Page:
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From: Jaron Lanier
Daniel Dennett has invented a role for himself as a sort of analytical angel who sits on the shoulders of scientists interested in minds, brains, and behavior, and makes observations that can, at their best, be startling and useful.
He might also be the most ambitious reductionist in all history outside of the clergy.
I'm going to focus here on his handling of questions that do not really matter to the conduct of science, but do influence the public at large.
I am not at ease with Dennett in his role as a philosopher of consciousness. The fundamentally odd thing about the human condition is that subjectivity is not objectivity; that we cannot empirically measure our own experience. Should we then decide that subjectivity does not exist? It's hard to pretend to not experience, but Dennett seems to be doing it, and I can't tell if he's sincere or just trying to be annoying for pleasure's sake.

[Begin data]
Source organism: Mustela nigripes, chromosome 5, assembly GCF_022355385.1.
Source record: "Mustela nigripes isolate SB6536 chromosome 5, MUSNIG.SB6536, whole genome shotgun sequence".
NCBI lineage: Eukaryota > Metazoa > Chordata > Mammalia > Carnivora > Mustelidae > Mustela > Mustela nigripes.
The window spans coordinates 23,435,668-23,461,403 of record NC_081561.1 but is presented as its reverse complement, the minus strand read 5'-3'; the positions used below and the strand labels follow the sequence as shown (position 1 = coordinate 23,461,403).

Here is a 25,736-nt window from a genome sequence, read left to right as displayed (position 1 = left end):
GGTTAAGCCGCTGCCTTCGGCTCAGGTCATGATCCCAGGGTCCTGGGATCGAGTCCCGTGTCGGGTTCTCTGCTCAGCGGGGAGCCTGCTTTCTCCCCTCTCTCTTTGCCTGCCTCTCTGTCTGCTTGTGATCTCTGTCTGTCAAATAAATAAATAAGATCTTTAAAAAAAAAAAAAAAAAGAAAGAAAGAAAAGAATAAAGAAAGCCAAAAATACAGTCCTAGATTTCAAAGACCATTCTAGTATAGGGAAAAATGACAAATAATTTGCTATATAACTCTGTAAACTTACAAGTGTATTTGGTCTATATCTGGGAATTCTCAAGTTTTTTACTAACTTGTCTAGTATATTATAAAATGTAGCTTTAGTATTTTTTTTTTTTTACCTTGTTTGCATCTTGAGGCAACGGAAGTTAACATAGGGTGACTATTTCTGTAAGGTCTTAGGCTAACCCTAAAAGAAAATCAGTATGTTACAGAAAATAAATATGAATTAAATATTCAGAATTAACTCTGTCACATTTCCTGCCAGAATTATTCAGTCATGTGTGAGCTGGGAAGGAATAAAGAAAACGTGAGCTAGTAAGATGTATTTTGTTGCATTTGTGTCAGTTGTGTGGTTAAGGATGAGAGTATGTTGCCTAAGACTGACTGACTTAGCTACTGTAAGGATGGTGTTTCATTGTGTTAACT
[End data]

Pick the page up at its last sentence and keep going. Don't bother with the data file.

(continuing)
Whether he's pretending or not, his position could have negative consequences if it catches on even more than it has. Science and rationality must compete for the hearts and minds of non-scientists who are also being wooed by superstitions of every stripe. If the mainstream of scientific opinion denies the very existence of subjectivity, instead of simply declaring the subject out of bounds for empirical study, the effect will be to send multitudes of reasonable people over to investigate whatever weird belief might seem more congruent with their experience of experience. When we overclaim, it's harder to criticize others who are overclaiming.
There's another instance of Dennett's reductionism going so far that it could dull the public's interest in science, and it concerns Darwin and evolution. There's almost a mania in his determination to convince us that we already understand more than we probably do. A sense of ennui sets in as Dennett stretches Darwin to explain everything complex. If Darwin really explained everything creative or complicated, and all that's left is a moping up operation, why should anyone be interested? Dennett is at his best interacting with scientists. Since he's also an influential figure to the wider society, I hope he'll think more about to alienate fewer people from science and rationality.